Measure T is a tough decision.
Good Santa Monicans are on both sides.
Good arguments are made on both sides.
I am going to vote for it.
New development—especially commercial development—will generate more traffic. Conversely, if Measure T causes 1,000,000 square feet NOT to be built over the next 15 years, the traffic related to it is not happening. This is common sense.
- My canvassing tells me that traffic is killing Santa Monica residents’ way of life and they want to slow development down; they do not want more tall, dense buildings. City Hall is ignoring their pleas to preserve what’s left of the low-scale, open feeling that keeps Santa Monica connected to the ocean, mountains, and sky.
There is nothing wrong with putting a brake on for a little while. Once the City “gets it” and aligns its development policies with what residents keep asking for, we can vote to modify or even repeal T.
- This is pretty obvious, but once a building is built, you cannot get rid of it. The most important results of T will be what we will never see: huge buildings and more gridlocked traffic.
- I don’t believe the predictions made by Measure T’s opponents:
- City revenues are not at any near-term risk. Because of the long-term nature of development approvals, we will know well in advance if T is keeping too many developers from proposing new projects. If it looks as if serious revenue loss will occur, we can change the law in plenty of time.
The City derives revenue from many sources other than development—that’s why our bond rating is AAA.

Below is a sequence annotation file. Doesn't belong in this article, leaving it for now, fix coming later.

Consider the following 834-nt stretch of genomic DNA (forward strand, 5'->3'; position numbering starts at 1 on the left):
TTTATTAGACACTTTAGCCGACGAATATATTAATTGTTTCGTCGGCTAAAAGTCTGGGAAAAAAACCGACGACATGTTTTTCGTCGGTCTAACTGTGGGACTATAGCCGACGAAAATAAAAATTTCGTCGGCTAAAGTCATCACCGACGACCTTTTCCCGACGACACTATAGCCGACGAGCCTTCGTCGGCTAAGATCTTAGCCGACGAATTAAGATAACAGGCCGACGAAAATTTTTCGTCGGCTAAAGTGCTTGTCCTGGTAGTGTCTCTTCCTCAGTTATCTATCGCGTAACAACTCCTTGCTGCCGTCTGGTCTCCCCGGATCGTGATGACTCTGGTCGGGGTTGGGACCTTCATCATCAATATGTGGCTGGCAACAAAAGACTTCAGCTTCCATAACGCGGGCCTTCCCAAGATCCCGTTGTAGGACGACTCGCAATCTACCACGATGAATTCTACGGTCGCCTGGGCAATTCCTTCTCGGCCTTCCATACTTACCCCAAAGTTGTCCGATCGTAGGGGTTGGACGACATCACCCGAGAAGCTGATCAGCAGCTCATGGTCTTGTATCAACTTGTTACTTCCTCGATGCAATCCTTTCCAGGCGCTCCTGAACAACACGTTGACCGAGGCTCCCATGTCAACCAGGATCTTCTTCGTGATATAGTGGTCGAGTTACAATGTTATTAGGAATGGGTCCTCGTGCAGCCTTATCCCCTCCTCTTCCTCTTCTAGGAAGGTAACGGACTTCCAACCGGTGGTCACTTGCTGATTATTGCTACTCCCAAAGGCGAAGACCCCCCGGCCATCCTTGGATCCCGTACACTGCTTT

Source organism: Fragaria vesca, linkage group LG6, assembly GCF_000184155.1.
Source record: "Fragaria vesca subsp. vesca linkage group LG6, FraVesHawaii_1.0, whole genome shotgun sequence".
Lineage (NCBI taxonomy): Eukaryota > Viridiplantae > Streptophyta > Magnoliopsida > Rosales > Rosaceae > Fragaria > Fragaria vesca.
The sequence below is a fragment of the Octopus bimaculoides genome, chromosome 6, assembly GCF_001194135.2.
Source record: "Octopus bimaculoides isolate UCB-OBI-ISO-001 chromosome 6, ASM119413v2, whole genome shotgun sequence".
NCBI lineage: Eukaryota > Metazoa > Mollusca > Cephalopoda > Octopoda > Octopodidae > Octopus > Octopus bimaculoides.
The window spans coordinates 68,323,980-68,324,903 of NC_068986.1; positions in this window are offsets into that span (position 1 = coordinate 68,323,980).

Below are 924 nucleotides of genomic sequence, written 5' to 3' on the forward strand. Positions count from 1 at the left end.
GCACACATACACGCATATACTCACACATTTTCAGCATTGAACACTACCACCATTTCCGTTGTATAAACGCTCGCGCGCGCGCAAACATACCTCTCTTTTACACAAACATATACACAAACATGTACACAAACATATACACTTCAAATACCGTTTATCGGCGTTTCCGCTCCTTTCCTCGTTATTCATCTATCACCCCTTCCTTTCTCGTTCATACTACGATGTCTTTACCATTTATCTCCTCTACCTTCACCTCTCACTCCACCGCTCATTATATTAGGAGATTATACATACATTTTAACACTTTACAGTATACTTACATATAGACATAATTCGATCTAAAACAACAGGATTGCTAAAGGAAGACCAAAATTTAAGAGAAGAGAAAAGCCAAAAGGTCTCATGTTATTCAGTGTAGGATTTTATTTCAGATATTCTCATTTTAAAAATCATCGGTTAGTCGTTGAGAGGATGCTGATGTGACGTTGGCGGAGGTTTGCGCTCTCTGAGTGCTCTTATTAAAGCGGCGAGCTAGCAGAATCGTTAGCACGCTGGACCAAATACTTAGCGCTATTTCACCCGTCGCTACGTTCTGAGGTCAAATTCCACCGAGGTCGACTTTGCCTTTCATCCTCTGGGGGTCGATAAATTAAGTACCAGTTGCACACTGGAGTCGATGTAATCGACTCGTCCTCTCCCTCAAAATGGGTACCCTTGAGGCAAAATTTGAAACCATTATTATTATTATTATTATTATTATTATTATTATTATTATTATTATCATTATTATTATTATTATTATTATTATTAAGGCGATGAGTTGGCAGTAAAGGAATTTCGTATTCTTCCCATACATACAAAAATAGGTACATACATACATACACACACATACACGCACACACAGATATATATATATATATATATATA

Over the past thirty years various development policy proposals have caused opponents to predict that new development would stop. Those predictions have never come true.
- Police, fire, and schools are not at any risk. If the City loses revenue for whatever reason, funding for public safety and helping our schools are two of the last items in the city budget that would be cut. The notions that passing Measure T will harm school children or cause crime to increase are cheap scare tactics.
- Nonprofits and medical centers are not at risk. Do we sincerely believe that the people of Santa Monica, their city council, and planning department will not make sure our great nonprofits and hospitals can continue their service to the community? If that requires an amendment to Measure T, the council can put it on the ballot, and the public would no doubt pass it
- If, over the next 15 years, some very large development is proposed that most residents agree would be good for the city, Measure T provides that a vote of the people can approve the extra square footage.
The effects of our current system
- Certain: More gridlocked traffic and big buildings
- Harmful to the city
- Irreversible: Once huge buildings are built, we are stuck with them.
- No Voter approval of very large projects
The effects predicted by Measure T’s opponents
- Not certain: Ranging from educated guesses to scare tactics
- Not harmful to the city, since they are probably not going to happen
- Reversible: We can change the law if an unintended result does begin to occur
The effects of passing Measure T
- Less traffic growth
- Fewer large buildings
- Voter approval of very large projects